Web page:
Success Stories

Emanuel at OHSU 

Emanuel Dumitru likes working with people, and was looking for a job that allowed him to spend time with his family in the evening. 

Nicole Vivanco, assistant team leader with United Cerebral Palsy (UCP) of Oregon & SW Washington, learned of a new program at Oregon Health & Science University (OHSU). In 2015, OHSU established a Community Advisory Council for Recruitment and Retention of People with Disabilities to increase the representation of people with disabilities in OHSU’s workforce. The OHSU Job Carving Program was the first project of this advisory group.

“Emanuel decided to go back into job development to find a better long-term career option,” Nicole said. “It was perfect timing because OHSU was just starting to implement their job carving pilot and Emanuel’s strengths and interests matched with the needs and experience that they were searching for in a candidate.” 

Described by his supervisor and coworkers as responsible, conscientious, and eager to work hard, Emanuel wanted a job with advancement potential. 

Emanuel, 23, started as a Support Services Aide 1 – Hovermatt Specialist in the Patient Transportation Services department in July 2016. He was responsible for the care, maintenance and retrieval of an item called a hovermatt, an item that looks like an air mattress, but is actually medical equipment used to move patients comfortably from one bed to another. 

“This position has created a more efficient process for transporting and maintaining our hovermatts,” said Rita Wells, manager of Patient Transportation Services. “Not only was Emanuel’s work essential to patient care, it also saved the hospital time and money.”

Emanuel with coworkers at OHSU 

Emanuel’s supervisor Srdan Radanovic said Emanuel was cross training on operating elevators for emergency patient transport and to transport medical equipment and supplies.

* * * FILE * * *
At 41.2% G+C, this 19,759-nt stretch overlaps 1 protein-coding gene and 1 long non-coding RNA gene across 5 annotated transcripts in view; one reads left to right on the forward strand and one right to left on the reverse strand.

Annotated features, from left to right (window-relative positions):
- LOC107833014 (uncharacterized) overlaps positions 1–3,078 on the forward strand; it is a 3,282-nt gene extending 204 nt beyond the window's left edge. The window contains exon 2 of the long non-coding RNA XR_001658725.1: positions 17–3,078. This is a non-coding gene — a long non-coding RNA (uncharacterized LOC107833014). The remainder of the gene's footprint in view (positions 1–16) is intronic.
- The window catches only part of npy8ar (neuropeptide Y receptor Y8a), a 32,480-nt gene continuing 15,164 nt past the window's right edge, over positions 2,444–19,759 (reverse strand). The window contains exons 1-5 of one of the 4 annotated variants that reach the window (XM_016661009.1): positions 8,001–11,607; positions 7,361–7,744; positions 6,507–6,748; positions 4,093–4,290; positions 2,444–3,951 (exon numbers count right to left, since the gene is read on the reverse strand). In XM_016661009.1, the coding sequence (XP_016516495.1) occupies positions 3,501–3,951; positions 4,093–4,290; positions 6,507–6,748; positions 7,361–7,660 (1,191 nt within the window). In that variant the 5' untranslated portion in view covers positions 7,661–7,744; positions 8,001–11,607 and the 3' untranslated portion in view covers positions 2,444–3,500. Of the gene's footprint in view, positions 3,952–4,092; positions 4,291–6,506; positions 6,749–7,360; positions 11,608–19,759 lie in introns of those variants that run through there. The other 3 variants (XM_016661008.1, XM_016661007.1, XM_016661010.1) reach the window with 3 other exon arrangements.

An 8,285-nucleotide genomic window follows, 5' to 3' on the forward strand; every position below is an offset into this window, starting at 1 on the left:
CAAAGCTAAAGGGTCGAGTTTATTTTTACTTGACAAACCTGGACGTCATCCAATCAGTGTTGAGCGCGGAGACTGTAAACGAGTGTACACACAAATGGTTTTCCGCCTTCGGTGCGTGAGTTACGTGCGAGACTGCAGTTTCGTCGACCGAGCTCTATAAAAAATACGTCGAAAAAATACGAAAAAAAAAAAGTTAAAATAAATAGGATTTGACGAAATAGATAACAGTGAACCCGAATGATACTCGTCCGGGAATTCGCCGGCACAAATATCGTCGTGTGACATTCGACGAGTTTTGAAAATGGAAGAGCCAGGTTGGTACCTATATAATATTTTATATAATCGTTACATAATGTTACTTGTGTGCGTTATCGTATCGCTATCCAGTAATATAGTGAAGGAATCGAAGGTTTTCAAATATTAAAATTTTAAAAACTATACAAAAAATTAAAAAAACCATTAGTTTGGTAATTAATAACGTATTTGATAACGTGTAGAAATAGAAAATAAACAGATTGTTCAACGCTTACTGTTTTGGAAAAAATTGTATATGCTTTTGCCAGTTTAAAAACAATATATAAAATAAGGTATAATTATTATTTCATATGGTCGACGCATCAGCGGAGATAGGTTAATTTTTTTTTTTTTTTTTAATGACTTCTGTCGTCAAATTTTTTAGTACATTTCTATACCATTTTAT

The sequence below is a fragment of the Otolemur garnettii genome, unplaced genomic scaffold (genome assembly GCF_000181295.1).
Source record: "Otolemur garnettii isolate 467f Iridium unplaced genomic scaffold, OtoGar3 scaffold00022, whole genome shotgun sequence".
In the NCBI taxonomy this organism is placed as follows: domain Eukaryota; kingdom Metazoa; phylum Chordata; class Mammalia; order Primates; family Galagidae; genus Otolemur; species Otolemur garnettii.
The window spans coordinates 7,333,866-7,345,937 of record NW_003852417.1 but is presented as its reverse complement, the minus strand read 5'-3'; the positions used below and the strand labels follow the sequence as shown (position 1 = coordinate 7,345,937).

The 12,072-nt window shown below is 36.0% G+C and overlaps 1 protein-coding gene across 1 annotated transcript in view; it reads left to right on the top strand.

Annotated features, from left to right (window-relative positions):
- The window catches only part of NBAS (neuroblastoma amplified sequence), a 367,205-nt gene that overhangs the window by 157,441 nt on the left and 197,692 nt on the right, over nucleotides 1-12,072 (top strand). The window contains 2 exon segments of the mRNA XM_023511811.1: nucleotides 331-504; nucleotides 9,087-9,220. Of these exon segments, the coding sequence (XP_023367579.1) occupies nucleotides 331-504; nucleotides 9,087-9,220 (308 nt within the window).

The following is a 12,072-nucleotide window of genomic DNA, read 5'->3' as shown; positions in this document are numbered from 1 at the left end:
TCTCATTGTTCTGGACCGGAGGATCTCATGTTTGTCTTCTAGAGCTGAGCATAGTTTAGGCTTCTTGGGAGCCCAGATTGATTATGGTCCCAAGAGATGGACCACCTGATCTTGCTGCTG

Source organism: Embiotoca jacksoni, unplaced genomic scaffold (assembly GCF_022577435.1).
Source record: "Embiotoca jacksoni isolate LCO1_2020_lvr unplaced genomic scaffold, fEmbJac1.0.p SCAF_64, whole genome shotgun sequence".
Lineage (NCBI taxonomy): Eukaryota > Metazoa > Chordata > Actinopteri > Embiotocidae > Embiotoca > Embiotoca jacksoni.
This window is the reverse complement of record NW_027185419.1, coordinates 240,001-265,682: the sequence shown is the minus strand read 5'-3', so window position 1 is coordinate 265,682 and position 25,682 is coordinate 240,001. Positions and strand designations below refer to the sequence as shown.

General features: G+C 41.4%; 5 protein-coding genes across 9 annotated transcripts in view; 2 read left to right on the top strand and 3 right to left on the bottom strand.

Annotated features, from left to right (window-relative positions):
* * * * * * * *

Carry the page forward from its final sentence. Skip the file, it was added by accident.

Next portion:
In September 2017, Emanuel was promoted to a full-time Transportation Aide 1 position within OHSU Hospital Transportation. His new job duties include transporting patient care equipment, lab specimens and blood products. This new opportunity was a perfect fit for what Emanuel already knew and what he wanted to learn in the future. He had set himself up for success.

“It is never the same day twice here, and Emanuel has proven to be adaptable,” Srdan said, adding that he also has a great rapport with his employee. “I’m from Serbia and his family is from Romania so we like to joke around. We talk basketball, soccer. We talk every day.” 

Emanuel works largely with natural supports from his coworkers at OHSU, with check-ins from his job coach Hayley Still. When he started, Hayley with UCP helped create lists to help him remember his duties.

“There are a lot of numbers to remember, so I keep a notepad in my pocket,” Emanuel said, adding that the training program at OHSU also helped. “There is a lot of training here and I like that.” 

 

“We have more than one million patient visits per year – and it is a very diverse community,” she said. “We strive to be an employer that is representative of the community we serve, and that very much includes people with disabilities.” 

OHSU hired six Support Services Aides as part of the initial phase of the job carving program in 2016. Now the program is expanding with six new positions. 

Joe Ness, Vice President of Professional Services at OHSU, has been one of the champions of the job-carving program at the leadership level.

“This program fits perfectly in a hospital setting,” he said. “It also shows we are an organization that values diversity and this is one way to bring that to life.” 

Emanuel said he loves his job and looks forward to taking on new duties at OHSU. “My advice is to do what you love and keep at it,” he said. 

Maile Kuenzli and Kathi Johnston were the Vocational Rehabilitation counselors for Emanuel. Sharon Gaskin from Inclusion is his personal agent. Nicole Vivanco from UCP of Oregon and SW Washington provided job developing and Hayley Still is his job coach.

View a slideshow of Emanuel at work.